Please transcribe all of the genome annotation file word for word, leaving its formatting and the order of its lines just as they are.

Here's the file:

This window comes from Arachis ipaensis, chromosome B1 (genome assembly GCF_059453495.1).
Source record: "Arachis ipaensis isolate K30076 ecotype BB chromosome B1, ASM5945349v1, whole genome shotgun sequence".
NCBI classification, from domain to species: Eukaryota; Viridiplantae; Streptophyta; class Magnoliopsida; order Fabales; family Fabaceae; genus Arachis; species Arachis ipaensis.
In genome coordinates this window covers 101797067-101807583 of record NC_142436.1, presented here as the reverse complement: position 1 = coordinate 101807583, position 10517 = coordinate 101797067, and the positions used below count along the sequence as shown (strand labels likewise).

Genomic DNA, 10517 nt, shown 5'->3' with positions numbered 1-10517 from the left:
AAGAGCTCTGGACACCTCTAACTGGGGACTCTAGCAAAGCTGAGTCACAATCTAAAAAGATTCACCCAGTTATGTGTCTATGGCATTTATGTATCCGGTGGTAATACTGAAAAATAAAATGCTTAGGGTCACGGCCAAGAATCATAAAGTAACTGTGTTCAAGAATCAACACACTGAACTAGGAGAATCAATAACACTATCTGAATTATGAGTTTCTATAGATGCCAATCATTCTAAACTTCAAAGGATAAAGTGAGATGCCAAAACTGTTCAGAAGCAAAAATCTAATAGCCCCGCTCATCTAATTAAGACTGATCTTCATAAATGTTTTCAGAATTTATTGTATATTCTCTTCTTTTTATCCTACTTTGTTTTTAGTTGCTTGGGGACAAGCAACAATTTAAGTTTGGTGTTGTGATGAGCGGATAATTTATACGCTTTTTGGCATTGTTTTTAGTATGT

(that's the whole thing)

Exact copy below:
This window comes from Arachis ipaensis, chromosome B1 (genome assembly GCF_059453495.1).
Source record: "Arachis ipaensis isolate K30076 ecotype BB chromosome B1, ASM5945349v1, whole genome shotgun sequence".
NCBI classification, from domain to species: Eukaryota; Viridiplantae; Streptophyta; class Magnoliopsida; order Fabales; family Fabaceae; genus Arachis; species Arachis ipaensis.
In genome coordinates this window covers 101797067-101807583 of record NC_142436.1, presented here as the reverse complement: position 1 = coordinate 101807583, position 10517 = coordinate 101797067, and the positions used below count along the sequence as shown (strand labels likewise).

Genomic DNA, 10517 nt, shown 5'->3' with positions numbered 1-10517 from the left:
AAGAGCTCTGGACACCTCTAACTGGGGACTCTAGCAAAGCTGAGTCACAATCTAAAAAGATTCACCCAGTTATGTGTCTATGGCATTTATGTATCCGGTGGTAATACTGAAAAATAAAATGCTTAGGGTCACGGCCAAGAATCATAAAGTAACTGTGTTCAAGAATCAACACACTGAACTAGGAGAATCAATAACACTATCTGAATTATGAGTTTCTATAGATGCCAATCATTCTAAACTTCAAAGGATAAAGTGAGATGCCAAAACTGTTCAGAAGCAAAAATCTAATAGCCCCGCTCATCTAATTAAGACTGATCTTCATAAATGTTTTCAGAATTTATTGTATATTCTCTTCTTTTTATCCTACTTTGTTTTTAGTTGCTTGGGGACAAGCAACAATTTAAGTTTGGTGTTGTGATGAGCGGATAATTTATACGCTTTTTGGCATTGTTTTTAGTATGT